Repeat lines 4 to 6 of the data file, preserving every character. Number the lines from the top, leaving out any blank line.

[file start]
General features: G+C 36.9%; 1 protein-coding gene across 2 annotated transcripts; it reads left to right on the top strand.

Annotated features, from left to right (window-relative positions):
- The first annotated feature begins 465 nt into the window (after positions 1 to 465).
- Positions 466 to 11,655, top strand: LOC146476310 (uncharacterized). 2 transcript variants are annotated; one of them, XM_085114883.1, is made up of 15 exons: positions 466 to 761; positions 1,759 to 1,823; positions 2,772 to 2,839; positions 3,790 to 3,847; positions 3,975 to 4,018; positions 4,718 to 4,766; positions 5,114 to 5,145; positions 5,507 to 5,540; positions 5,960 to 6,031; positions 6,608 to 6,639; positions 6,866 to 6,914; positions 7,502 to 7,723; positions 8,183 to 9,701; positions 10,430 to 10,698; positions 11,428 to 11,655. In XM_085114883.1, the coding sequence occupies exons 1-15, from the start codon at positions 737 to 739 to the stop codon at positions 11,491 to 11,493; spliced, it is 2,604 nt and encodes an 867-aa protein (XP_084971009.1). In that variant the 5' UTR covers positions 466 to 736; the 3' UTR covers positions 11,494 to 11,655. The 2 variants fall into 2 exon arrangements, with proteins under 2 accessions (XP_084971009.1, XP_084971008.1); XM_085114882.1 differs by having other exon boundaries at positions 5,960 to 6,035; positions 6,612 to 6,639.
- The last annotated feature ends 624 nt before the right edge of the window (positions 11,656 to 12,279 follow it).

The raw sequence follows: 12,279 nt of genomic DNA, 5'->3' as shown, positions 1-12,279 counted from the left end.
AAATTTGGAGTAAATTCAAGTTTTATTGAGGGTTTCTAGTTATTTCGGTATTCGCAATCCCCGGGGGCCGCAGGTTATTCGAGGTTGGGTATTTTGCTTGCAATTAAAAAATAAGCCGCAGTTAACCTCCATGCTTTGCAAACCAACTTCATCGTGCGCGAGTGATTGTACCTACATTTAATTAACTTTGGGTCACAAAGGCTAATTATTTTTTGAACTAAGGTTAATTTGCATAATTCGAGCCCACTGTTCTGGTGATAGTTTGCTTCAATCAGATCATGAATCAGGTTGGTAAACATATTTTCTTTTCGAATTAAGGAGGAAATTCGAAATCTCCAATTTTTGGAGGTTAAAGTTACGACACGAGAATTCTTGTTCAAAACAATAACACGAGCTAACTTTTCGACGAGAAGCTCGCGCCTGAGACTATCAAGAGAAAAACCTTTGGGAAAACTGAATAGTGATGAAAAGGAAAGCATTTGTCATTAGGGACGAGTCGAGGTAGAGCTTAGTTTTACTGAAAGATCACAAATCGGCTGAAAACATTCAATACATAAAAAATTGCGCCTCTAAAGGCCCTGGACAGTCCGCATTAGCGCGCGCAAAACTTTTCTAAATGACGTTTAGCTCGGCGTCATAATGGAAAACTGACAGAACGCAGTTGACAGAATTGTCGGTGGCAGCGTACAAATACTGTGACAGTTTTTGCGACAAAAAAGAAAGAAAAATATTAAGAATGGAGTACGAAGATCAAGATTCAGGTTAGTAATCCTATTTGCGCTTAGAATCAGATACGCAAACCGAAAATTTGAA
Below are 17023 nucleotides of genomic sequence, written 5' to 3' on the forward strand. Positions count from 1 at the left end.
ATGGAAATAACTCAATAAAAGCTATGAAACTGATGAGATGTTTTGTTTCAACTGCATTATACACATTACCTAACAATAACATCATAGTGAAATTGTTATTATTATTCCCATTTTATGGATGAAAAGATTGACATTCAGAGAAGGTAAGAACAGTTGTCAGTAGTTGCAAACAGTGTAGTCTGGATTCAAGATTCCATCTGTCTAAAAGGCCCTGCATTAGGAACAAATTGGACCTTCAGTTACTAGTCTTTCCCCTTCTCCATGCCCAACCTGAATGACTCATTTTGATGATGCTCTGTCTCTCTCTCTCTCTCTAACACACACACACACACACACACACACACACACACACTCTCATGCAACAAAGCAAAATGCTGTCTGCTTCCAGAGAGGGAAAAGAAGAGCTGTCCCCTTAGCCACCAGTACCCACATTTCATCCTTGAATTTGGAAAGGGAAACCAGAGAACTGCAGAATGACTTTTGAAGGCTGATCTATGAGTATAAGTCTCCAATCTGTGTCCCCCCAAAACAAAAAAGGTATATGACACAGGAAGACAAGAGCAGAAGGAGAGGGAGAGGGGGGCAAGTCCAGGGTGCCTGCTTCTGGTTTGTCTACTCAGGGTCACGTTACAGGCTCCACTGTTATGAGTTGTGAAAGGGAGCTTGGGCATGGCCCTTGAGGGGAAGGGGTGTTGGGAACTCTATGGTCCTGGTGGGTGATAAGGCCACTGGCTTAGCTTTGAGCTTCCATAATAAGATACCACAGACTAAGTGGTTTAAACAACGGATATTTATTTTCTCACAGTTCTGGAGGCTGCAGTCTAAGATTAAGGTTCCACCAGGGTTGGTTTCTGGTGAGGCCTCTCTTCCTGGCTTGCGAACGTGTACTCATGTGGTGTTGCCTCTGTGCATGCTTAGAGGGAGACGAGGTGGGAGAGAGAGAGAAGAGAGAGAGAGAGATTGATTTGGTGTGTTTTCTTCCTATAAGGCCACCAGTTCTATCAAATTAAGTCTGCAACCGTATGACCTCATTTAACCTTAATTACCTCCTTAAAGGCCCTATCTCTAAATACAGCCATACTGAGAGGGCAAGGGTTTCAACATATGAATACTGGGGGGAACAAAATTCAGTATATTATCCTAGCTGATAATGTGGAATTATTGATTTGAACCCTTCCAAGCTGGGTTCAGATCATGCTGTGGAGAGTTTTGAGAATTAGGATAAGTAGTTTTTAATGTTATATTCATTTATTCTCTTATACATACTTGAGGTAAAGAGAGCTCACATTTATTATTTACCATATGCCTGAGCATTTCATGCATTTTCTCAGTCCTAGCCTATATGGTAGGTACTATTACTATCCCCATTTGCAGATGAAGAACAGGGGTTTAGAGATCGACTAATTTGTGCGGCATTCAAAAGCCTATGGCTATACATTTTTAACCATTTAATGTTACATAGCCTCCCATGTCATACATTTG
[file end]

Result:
- Positions 466 to 11,655, top strand: LOC146476310 (uncharacterized). 2 transcript variants are annotated; one of them, XM_085114883.1, is made up of 15 exons: positions 466 to 761; positions 1,759 to 1,823; positions 2,772 to 2,839; positions 3,790 to 3,847; positions 3,975 to 4,018; positions 4,718 to 4,766; positions 5,114 to 5,145; positions 5,507 to 5,540; positions 5,960 to 6,031; positions 6,608 to 6,639; positions 6,866 to 6,914; positions 7,502 to 7,723; positions 8,183 to 9,701; positions 10,430 to 10,698; positions 11,428 to 11,655. In XM_085114883.1, the coding sequence occupies exons 1-15, from the start codon at positions 737 to 739 to the stop codon at positions 11,491 to 11,493; spliced, it is 2,604 nt and encodes an 867-aa protein (XP_084971009.1). In that variant the 5' UTR covers positions 466 to 736; the 3' UTR covers positions 11,494 to 11,655. The 2 variants fall into 2 exon arrangements, with proteins under 2 accessions (XP_084971009.1, XP_084971008.1); XM_085114882.1 differs by having other exon boundaries at positions 5,960 to 6,035; positions 6,612 to 6,639.
- The last annotated feature ends 624 nt before the right edge of the window (positions 11,656 to 12,279 follow it).

The raw sequence follows: 12,279 nt of genomic DNA, 5'->3' as shown, positions 1-12,279 counted from the left end.